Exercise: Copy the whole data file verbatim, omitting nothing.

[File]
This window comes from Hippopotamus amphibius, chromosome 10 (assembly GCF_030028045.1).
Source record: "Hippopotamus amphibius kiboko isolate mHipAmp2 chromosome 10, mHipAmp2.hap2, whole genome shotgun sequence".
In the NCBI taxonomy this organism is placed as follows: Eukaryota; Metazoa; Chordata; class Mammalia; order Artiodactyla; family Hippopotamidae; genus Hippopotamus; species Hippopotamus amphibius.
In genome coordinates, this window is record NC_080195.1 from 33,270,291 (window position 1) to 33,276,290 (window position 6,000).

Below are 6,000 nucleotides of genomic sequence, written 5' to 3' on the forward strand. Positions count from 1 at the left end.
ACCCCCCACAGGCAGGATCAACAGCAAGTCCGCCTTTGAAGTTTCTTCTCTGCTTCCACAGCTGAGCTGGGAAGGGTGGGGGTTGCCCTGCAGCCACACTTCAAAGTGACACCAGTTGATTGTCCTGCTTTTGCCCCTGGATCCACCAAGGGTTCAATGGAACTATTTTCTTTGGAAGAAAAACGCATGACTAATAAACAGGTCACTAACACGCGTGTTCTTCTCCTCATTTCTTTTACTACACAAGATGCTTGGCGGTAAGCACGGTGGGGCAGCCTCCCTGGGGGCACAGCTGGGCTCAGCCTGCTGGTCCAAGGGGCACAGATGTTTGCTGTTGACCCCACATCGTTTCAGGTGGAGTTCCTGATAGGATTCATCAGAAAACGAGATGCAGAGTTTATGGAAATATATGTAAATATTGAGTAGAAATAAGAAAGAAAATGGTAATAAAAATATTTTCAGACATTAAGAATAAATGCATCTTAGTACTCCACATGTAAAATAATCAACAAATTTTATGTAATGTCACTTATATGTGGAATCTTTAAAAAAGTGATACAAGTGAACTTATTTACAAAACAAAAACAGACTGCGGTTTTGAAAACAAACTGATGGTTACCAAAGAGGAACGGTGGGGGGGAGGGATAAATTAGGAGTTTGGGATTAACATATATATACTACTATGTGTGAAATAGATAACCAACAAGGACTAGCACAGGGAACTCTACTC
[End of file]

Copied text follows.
This window comes from Hippopotamus amphibius, chromosome 10 (assembly GCF_030028045.1).
Source record: "Hippopotamus amphibius kiboko isolate mHipAmp2 chromosome 10, mHipAmp2.hap2, whole genome shotgun sequence".
In the NCBI taxonomy this organism is placed as follows: Eukaryota; Metazoa; Chordata; class Mammalia; order Artiodactyla; family Hippopotamidae; genus Hippopotamus; species Hippopotamus amphibius.
In genome coordinates, this window is record NC_080195.1 from 33,270,291 (window position 1) to 33,276,290 (window position 6,000).

Below are 6,000 nucleotides of genomic sequence, written 5' to 3' on the forward strand. Positions count from 1 at the left end.
ACCCCCCACAGGCAGGATCAACAGCAAGTCCGCCTTTGAAGTTTCTTCTCTGCTTCCACAGCTGAGCTGGGAAGGGTGGGGGTTGCCCTGCAGCCACACTTCAAAGTGACACCAGTTGATTGTCCTGCTTTTGCCCCTGGATCCACCAAGGGTTCAATGGAACTATTTTCTTTGGAAGAAAAACGCATGACTAATAAACAGGTCACTAACACGCGTGTTCTTCTCCTCATTTCTTTTACTACACAAGATGCTTGGCGGTAAGCACGGTGGGGCAGCCTCCCTGGGGGCACAGCTGGGCTCAGCCTGCTGGTCCAAGGGGCACAGATGTTTGCTGTTGACCCCACATCGTTTCAGGTGGAGTTCCTGATAGGATTCATCAGAAAACGAGATGCAGAGTTTATGGAAATATATGTAAATATTGAGTAGAAATAAGAAAGAAAATGGTAATAAAAATATTTTCAGACATTAAGAATAAATGCATCTTAGTACTCCACATGTAAAATAATCAACAAATTTTATGTAATGTCACTTATATGTGGAATCTTTAAAAAAGTGATACAAGTGAACTTATTTACAAAACAAAAACAGACTGCGGTTTTGAAAACAAACTGATGGTTACCAAAGAGGAACGGTGGGGGGGAGGGATAAATTAGGAGTTTGGGATTAACATATATATACTACTATGTGTGAAATAGATAACCAACAAGGACTAGCACAGGGAACTCTACTC